Fabio Capello condemned Wayne Rooney for the "silly mistake" which will deny England their talismanic striker upon arrival at next summer's European Championship in Poland and Ukraine.

Rooney's dismissal for kicking Miodrag Dzudovic 17 minutes from time on Friday night will prompt an automatic one‑match ban, with Uefa's disciplinary committee retaining the option to extend that by a further game. They will meet before next month's play-offs and England are facing up to the possibility of being without the Manchester United forward, who has apologised to Capello, for the majority of the group stage at the finals.

"It's a red card and you can't defend it," said the Italian. "I'm not happy, absolutely. I spoke with him and he admitted he'd made a silly mistake and said: 'Yes, I'm sorry.' More than that, what can I do? He's a really important player with a lot of experience, and he's played really important games before. But he's made a silly mistake. I've seen players like him do that.

"You can't understand why. I can't enter into the head of Wayne Rooney when he plays. I can speak to him before the game, and I can substitute him. I can find different solutions. But you cannot understand the reaction of the players during the game, why things happen. Not just Rooney. Here he was not happy because he had missed some control and passes. His reaction was to kick his opponent."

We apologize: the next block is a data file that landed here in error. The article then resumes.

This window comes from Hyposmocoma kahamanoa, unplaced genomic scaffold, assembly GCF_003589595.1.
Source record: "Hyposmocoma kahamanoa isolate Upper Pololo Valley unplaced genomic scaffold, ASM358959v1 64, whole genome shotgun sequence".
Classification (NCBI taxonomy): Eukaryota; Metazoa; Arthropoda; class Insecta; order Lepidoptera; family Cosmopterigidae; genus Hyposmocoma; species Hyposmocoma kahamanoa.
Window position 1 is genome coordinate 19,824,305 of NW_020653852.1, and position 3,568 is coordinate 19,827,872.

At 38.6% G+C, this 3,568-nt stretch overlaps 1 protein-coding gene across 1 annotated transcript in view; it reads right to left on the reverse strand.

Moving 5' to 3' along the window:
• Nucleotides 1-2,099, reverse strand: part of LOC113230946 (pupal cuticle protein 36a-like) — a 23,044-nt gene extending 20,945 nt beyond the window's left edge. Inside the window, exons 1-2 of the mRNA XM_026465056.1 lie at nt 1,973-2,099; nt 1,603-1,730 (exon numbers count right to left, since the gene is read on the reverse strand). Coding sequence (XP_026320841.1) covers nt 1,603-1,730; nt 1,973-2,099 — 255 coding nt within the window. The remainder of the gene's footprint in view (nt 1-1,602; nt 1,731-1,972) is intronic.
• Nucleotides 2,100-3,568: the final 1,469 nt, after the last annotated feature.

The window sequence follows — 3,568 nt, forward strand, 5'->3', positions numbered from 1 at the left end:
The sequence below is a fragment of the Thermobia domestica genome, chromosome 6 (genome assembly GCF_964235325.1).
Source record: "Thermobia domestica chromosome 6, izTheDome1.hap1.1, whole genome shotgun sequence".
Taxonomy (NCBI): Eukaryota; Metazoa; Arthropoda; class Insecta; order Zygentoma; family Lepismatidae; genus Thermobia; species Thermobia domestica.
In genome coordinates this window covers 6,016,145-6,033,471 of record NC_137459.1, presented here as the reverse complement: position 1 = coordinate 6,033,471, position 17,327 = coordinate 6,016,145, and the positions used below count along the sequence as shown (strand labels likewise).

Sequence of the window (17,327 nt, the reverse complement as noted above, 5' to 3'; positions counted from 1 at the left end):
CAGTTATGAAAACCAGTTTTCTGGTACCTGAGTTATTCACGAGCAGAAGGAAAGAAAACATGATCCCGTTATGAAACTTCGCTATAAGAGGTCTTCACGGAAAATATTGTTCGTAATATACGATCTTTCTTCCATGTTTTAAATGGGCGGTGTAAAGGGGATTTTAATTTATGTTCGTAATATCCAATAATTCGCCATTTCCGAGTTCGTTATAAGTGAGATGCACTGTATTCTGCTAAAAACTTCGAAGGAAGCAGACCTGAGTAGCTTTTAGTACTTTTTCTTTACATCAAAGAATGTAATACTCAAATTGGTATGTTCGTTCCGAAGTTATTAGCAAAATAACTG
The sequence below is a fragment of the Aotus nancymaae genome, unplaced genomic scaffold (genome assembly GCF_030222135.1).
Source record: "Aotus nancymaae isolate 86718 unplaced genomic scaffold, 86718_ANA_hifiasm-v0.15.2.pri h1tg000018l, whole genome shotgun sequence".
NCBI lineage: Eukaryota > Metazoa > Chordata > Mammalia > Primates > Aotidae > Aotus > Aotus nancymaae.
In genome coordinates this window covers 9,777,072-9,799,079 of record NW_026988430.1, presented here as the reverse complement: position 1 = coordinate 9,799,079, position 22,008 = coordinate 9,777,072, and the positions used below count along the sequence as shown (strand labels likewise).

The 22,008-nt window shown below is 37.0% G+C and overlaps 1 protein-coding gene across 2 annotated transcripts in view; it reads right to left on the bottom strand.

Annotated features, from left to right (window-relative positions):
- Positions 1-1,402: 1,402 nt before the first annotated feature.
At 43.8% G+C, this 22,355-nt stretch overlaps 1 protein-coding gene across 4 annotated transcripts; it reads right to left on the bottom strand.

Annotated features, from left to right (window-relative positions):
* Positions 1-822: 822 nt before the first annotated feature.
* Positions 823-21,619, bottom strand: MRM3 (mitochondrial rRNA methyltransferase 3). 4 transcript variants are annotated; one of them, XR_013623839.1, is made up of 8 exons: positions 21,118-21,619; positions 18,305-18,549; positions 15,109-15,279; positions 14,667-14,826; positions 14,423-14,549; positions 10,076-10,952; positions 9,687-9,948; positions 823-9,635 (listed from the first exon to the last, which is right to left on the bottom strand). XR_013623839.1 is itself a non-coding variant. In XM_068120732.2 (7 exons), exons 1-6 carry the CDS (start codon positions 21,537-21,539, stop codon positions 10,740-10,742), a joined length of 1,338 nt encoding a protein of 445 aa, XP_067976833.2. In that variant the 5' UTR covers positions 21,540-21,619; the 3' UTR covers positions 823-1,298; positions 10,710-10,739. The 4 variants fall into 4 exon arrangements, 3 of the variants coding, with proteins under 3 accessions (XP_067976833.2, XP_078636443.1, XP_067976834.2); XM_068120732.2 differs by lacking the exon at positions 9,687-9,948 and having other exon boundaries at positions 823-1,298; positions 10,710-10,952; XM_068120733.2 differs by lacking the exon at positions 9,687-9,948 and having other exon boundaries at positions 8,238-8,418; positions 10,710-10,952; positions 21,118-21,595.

The build-up to the game had been marred by the arrest of Rooney's father, Wayne Snr, and eight other people over suspicious betting patterns surrounding the dismissal of Motherwell's Steve Jennings in a match against Hearts last December. Rooney was apparently "calm and relaxed" before this fixture, though the Montenegro manager, Branko Brnovic, admitted some surprise that the 25-year-old had been selected.

"I read in the newspapers that Rooney has some family problems in England," said Brnovic, whose side secured a play-off place at Switzerland's expense with this draw. "To be honest, I didn't expect him to play because those things are serious and it's not easy to concentrate on the game. They're serious, and maybe that's why he did what he did."

Rooney is the second England player, after David Beckham, to be dismissed twice in their country's colours. "Wayne is gutted," said the England goalkeeper Joe Hart. "It was so petty. I saw Danny Welbeck take one in the jaw about five minutes later [in a clash with the home side's substitute Milan Jovanovic], and I was thinking: 'What's happened there? Why isn't that a red card?' But we showed true and grit and determination, and I'm so proud to be a part of this England team."

There was no suggestion that Capello would now consider not selecting Rooney for his 23-man party for the finals despite his absence at the start of the tournament. Rather, Rooney is likely to endure the same frustration as Andriy Arshavin, who missed Russia's first two fixtures at Euro 2008 after a dismissal in the final qualifying tie. "We will find a solution to play without him," said Capello. "We will try something in the next friendly games to prepare for the future."

The first of those will be at home to Spain, the reigning World and European champions, next month whiel Montenegro, courtesy of Andrija Delibasic's equaliser and Wales' victory over the Swiss, contemplate a play-off. "We are first in the table and our goal was always to qualify," added Capello. "This has been a good experience for us. The players better understand they need to be focused for 90 minutes, not just for 35. I hope we have learned a good lesson for the future."